Diversity, residency requirements top issues at Philly police budget hearing

Philadelphia City Council President Darrell Clarke. (Emma Lee/WHYY)

Philadelphia City Council President Darrell Clarke. (Emma Lee/WHYY)

Amid ongoing contract negotiations between the city and its police union, Commissioner Danielle Outlaw said Wednesday she supports a decade-old provision that permits officers to move out of the city after serving five years on the force.

Speaking at a budget hearing, Outlaw said the option doesn’t necessarily mean cops will become disconnected from the city they’re paid to police. Time on the job, she said, helps maintain that bond, as well as build institutional knowledge within the force — regardless of where an officer calls home.

“There has to be some consideration of the public servant because we have to consider the balance of our well-being as well,” Outlaw said. “We have to be able to unplug and turn it off at some point.”

Outlaw’s remarks come nearly a year after City Council almost unanimously passed a bill requiring all new city employees, including police officers, to live in Philadelphia for at least a year prior to joining the city’s payroll.

Proponents of the measure, part of a fast-tracked package of police reforms, argue it’s a simple way to put a finer point on the oath officers take to protect and serve Philadelphia residents, and help strengthen police-community relations.

City Council President Darrell Clarke, who was surprised by Outlaw’s response, said staying in Philadelphia after five years only helps bolster those goals, and also makes it more likely that the department reflects the racial demographics of the city.

“This whole ‘unplug’ thing I just don’t quite understand. Nobody is saying you should live in the sector that you patrol,” he said.

Clarke’s colleagues also had concerns about diversity within the department.

The force is nearly 60% white and roughly 30% Black, according to police. The city’s population is 44% Black and 34% white.

Deputy Commissioner Robin Wimberly said Wednesday the department is actively recruiting more officers of color. The campaign includes social media callouts, radio advertisements on WURD and WDAS, as well as virtual and in-person information sessions for potential hires.

The department also teamed up with Penn State University to develop a curriculum to prepare people for the required reading comprehension exam, she said. Additionally, three YMCAs in the city have agreed to offer boot camp-style workout classes to prepare applicants for the department’s physical agility test.

Both of those requirements have proven to be stumbling blocks, said Wimberly.

“Our intention is to meet our potential recruits where they are, and support them through the process to build a police department that is reflective of the community that we serve,” she said.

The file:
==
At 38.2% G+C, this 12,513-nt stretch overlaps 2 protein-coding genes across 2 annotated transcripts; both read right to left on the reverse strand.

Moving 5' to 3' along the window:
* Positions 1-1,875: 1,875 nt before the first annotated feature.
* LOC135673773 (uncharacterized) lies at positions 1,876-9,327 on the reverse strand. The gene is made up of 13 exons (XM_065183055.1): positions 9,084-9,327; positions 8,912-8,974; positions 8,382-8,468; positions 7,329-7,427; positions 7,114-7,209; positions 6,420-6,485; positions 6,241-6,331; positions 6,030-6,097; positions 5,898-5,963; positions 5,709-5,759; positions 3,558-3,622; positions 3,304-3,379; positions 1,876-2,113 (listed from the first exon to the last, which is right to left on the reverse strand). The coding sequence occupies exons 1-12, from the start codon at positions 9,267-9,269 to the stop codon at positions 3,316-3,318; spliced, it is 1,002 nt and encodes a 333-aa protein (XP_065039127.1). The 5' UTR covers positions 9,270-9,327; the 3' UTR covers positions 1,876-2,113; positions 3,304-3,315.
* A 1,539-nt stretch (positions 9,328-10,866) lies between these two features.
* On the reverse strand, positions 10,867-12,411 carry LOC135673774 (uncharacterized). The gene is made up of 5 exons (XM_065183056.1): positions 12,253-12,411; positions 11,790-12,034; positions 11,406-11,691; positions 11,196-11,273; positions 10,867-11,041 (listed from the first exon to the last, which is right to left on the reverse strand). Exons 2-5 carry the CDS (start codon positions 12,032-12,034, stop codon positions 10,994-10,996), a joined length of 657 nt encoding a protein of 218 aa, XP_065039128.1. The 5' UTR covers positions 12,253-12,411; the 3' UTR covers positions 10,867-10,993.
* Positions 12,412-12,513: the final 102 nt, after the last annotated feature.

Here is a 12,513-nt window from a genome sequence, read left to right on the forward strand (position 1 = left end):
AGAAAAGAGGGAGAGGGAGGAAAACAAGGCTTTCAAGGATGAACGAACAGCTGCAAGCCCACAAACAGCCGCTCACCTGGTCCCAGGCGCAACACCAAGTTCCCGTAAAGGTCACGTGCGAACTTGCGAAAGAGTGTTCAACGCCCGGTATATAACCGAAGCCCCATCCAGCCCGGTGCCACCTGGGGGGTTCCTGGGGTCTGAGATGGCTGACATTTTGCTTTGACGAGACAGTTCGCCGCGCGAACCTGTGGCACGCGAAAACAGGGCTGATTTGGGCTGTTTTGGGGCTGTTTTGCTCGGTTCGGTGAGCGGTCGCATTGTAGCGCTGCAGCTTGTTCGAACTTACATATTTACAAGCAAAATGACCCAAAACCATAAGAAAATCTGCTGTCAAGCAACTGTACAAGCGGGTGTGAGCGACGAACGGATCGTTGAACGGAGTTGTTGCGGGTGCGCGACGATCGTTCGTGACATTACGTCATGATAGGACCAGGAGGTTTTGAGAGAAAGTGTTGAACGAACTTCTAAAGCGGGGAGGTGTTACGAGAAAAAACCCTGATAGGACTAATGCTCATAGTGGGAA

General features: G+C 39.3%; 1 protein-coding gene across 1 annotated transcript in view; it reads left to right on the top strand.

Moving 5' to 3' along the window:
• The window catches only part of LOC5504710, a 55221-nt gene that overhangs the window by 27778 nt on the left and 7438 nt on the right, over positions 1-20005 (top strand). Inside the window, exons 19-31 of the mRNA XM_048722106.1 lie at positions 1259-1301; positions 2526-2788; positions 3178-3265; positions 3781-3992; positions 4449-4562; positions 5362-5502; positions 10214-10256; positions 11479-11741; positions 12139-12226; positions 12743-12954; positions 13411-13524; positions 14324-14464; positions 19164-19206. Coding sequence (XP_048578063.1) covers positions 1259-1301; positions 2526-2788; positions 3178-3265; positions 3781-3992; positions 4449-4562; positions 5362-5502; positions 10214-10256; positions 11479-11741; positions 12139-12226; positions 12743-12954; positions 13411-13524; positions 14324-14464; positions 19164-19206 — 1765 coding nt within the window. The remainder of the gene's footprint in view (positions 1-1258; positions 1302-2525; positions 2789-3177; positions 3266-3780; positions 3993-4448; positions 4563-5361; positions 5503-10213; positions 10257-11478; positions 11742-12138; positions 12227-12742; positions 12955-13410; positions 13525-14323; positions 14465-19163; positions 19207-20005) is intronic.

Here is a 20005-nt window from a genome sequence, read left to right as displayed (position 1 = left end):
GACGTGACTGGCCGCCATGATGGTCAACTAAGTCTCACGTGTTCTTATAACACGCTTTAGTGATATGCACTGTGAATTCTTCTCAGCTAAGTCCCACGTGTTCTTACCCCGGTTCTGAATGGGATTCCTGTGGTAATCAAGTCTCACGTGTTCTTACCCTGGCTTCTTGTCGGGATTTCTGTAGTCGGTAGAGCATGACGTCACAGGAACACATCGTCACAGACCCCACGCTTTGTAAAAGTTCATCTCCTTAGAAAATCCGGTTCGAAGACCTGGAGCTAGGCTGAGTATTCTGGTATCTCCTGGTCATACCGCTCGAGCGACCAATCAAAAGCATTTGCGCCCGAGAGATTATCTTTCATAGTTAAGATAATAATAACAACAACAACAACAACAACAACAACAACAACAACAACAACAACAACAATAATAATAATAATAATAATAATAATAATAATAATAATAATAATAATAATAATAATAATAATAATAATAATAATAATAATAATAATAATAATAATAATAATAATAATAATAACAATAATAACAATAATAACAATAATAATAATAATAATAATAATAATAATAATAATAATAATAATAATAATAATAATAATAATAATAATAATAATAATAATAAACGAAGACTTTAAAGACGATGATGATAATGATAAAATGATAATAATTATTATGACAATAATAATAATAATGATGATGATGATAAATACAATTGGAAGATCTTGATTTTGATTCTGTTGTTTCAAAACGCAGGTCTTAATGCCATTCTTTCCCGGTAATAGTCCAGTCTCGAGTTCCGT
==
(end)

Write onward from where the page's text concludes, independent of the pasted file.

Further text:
The department started accepting applications May 1. The window closes May 31.

The roughly 6,300-member force currently has more than 240 vacancies.

Over the course of nearly four hours, police brass also provided updates regarding body cameras and Tasers. They also touched on clearance rates and discussed a 911 co-responder program designed to better identify and respond to calls that have a mental health component.

In the wake of the police killing of Walter Wallace Jr. in West Philadelphia last October, the department is “aggressively rolling out” bodycams, which supporters say help promote police accountability and build public trust. Deputy Commissioner Christine Coulter said the goal is to have all 4,500 patrol officers outfitted with the cameras by the end of this year.

“We are moving them out as quickly as we can,” she said.

More than half of all patrol officers are currently equipped with Tasers, said Coulter, adding that the department is still on the hunt for funding to maintain a five-year, $14 million plan to outfit them all with the less-lethal devices.

After equipping officers with Tasers, the department plans to have all of them complete a Crisis Intervention Team training program, which is designed to teach officers how to respond to residents with mental health or substance use disorders.

There is currently no timetable for outfitting all Philadelphia patrol officers with Tasers.

“The time period is when we have them available,” Coulter said.

If passed, Mayor Jim Kenney’s latest budget proposal would effectively flat-fund the Philadelphia Police Department at $727 million. The total represents a 2.4% decrease in police funding as a share of the city’s general operating budget compared to 2016, according to the Kenney administration.

At the same time, Mayor Kenney has proposed an additional $19 million for anti-violence efforts designed to stop shootings from happening in the first place.

Philadelphia is experiencing a historic surge in gun violence, putting the city on pace to set a new single-year record for homicides. This after a nearly record-setting 2020.

Police have struggled to make arrests for murders and non-fatal shootings, with clearance rates of 45% and 13%, respectively.

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